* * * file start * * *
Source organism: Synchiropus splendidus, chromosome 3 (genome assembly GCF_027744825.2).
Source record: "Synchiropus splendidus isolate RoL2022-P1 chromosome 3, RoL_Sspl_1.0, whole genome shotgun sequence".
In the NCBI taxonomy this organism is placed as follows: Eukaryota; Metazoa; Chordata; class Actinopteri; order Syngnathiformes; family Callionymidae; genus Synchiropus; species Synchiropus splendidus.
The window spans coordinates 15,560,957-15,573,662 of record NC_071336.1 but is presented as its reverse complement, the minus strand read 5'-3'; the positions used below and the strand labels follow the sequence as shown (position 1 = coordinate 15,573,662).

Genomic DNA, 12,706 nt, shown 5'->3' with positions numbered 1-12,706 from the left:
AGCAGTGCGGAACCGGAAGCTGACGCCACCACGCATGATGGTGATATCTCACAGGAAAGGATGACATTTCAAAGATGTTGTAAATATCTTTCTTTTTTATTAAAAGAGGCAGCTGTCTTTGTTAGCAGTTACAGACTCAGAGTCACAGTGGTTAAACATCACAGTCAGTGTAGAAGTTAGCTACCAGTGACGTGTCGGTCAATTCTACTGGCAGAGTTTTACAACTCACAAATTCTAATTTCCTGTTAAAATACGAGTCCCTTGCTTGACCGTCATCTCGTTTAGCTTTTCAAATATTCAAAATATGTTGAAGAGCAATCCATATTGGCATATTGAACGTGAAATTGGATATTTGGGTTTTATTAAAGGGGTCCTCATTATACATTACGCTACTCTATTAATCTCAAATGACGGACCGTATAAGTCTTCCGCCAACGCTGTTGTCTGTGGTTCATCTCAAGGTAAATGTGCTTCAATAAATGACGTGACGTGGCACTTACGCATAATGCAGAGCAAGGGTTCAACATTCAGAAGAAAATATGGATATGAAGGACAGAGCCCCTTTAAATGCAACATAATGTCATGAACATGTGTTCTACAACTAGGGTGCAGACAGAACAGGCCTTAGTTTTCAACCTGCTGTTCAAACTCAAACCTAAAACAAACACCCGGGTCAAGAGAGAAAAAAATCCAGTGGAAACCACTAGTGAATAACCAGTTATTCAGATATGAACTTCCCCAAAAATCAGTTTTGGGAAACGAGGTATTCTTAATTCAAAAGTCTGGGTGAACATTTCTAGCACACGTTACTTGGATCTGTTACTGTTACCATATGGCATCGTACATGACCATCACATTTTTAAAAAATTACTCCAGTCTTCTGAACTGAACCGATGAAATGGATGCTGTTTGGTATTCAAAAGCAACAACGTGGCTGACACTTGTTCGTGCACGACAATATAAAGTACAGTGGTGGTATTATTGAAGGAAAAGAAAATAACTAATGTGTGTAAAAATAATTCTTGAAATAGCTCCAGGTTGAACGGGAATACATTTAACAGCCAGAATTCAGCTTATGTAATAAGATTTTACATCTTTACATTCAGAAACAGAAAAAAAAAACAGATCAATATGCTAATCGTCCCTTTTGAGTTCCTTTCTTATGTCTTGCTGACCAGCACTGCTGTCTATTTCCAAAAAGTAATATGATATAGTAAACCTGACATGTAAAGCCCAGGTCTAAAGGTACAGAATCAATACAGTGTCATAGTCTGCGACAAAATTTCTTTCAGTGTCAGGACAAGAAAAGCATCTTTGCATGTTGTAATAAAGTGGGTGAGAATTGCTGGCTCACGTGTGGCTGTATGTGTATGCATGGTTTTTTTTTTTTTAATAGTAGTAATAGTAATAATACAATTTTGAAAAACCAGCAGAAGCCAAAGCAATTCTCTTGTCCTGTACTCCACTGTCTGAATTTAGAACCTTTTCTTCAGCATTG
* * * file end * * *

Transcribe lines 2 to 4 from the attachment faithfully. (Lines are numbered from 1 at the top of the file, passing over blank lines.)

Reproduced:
Source record: "Synchiropus splendidus isolate RoL2022-P1 chromosome 3, RoL_Sspl_1.0, whole genome shotgun sequence".
In the NCBI taxonomy this organism is placed as follows: Eukaryota; Metazoa; Chordata; class Actinopteri; order Syngnathiformes; family Callionymidae; genus Synchiropus; species Synchiropus splendidus.
The window spans coordinates 15,560,957-15,573,662 of record NC_071336.1 but is presented as its reverse complement, the minus strand read 5'-3'; the positions used below and the strand labels follow the sequence as shown (position 1 = coordinate 15,573,662).